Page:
After spending 20 years teaching in the Federal Hocking School District, Jen Thompson decided to return to school at Ohio University to pursue her doctorate in mathematics education.
“I was interested in looking more deeply at how children learn and how to support that process,” Thompson said. “I had always wanted to go back to school to work on a Ph.D., and Ohio University gave me the opportunity to achieve that goal without moving my family from southeast Ohio.”
Thompson is in her second year of doctoral studies in Curriculum and Instruction, specializing in mathematics. Upon completion of this degree, she will be a three-time Ohio University graduate.
Originally from Ann Arbor, Mich., Thompson came to Ohio University as an undergraduate in 1994 as part of The Patton College of Education’s Creative, Active, and Reflective Educators (CARE) partnership.
After earning her bachelor’s degree in Elementary Education and Teaching in 1999, she went on to teach at Amesville Elementary School in multiple capacities—as a first grade instructor, a K-6 mathematics coach, and most recently, sixth grade math and science instructor.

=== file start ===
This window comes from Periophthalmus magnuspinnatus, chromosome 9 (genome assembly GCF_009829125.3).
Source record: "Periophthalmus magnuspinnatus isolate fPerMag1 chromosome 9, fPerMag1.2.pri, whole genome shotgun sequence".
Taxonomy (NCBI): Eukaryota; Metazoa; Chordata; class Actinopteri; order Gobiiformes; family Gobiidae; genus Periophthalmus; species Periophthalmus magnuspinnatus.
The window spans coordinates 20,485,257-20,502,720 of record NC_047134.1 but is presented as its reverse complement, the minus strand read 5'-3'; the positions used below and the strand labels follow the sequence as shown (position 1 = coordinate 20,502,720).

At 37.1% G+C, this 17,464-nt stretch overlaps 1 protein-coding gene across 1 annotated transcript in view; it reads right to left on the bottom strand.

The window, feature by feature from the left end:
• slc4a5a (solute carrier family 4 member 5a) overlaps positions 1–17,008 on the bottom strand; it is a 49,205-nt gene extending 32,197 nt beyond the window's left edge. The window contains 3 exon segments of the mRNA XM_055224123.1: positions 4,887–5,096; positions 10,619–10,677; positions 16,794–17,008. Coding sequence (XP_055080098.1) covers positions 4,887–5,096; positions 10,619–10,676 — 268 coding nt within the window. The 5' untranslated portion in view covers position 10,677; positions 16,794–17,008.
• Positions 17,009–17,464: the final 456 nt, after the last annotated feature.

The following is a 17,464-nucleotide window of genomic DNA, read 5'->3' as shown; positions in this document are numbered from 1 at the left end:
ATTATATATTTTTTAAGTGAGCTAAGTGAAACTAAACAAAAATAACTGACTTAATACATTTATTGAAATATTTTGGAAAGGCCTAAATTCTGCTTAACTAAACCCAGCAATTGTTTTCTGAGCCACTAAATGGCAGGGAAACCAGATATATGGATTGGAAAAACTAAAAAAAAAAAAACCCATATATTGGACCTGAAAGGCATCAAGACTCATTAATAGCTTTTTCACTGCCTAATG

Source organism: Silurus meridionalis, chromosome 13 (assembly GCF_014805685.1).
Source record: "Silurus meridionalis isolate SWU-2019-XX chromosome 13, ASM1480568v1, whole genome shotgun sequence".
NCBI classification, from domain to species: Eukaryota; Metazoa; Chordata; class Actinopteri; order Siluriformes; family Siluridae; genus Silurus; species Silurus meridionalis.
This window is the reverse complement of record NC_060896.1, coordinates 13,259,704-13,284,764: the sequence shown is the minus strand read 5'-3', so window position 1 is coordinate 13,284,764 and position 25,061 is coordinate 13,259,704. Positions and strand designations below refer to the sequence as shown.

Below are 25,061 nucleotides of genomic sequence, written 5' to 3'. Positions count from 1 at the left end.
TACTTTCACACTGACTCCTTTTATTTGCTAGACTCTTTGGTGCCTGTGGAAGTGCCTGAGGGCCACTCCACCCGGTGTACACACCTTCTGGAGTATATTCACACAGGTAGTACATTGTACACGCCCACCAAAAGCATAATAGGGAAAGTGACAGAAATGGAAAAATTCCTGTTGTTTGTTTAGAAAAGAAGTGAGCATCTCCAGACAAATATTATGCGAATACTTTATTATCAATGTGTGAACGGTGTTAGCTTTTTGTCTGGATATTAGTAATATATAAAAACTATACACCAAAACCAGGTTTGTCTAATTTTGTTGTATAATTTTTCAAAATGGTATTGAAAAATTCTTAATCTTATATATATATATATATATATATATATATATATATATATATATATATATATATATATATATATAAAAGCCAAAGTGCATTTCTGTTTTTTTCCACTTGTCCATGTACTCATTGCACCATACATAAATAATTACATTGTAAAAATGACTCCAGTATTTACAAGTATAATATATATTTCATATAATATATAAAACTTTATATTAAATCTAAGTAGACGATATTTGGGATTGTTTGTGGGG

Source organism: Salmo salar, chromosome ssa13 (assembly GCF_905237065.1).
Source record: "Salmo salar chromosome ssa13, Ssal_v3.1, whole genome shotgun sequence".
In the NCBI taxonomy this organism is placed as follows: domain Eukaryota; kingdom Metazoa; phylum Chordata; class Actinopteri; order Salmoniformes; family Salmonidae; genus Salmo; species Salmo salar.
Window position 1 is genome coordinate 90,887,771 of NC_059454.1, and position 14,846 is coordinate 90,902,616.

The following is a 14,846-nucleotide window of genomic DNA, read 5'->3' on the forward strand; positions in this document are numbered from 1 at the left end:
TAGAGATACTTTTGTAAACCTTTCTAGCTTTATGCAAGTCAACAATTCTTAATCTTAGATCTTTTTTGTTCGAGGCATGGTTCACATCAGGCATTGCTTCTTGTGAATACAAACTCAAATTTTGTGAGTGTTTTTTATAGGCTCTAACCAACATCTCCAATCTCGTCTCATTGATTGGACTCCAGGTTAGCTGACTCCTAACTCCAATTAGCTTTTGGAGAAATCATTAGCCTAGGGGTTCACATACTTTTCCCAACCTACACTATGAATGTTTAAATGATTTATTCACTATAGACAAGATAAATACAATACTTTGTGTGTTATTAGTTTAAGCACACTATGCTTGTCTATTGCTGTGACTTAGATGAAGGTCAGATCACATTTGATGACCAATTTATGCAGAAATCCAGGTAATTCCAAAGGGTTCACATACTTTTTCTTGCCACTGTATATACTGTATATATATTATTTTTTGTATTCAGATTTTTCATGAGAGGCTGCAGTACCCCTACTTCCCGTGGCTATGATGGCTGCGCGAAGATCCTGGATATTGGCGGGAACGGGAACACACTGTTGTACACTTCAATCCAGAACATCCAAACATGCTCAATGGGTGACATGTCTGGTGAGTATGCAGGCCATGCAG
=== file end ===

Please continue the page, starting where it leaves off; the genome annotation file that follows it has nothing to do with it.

While teaching full time, Thompson earned her M.Ed. in Computer Education and Technology in 2004. Around the same time, she was president of her school district’s teachers union, a role she held for 13 years. Working in a rural school district allowed Thompson to play a direct role both in district planning and in students’ lives.
“I found that working in a small district was particularly rewarding because of the personal relationships that you can develop with the families you work with,” Thompson said. “There were so many ways to bring people together and make the district stronger. I enjoyed that teachers in our district were empowered to participate in district planning and leadership,” Thompson said.
Even before the Coronavirus pandemic, switching gears from teacher to graduate student took much adjustment.
“It was not easy to make a big change after doing the same thing for 20,” Thompson said. “The routines and expectations were, for the most part, predictable as a teacher, but this changed first with becoming a student and then with the pandemic.”
As Thompson continues her coursework, works as a mathematics graduate assistant, and supports her two teenagers as they learn remotely, her peers are constantly amazed by her dedication.
“It is the quiet, capable people like Jen that deserve our recognition during these difficult times,” Clinical Educator Andrea Anderson noted. “Jen is impressively organized, impressively generous with her time, and she never hesitates to help those around her. Her interns adore her, her colleagues respect her, and her professors see so much promise in her.”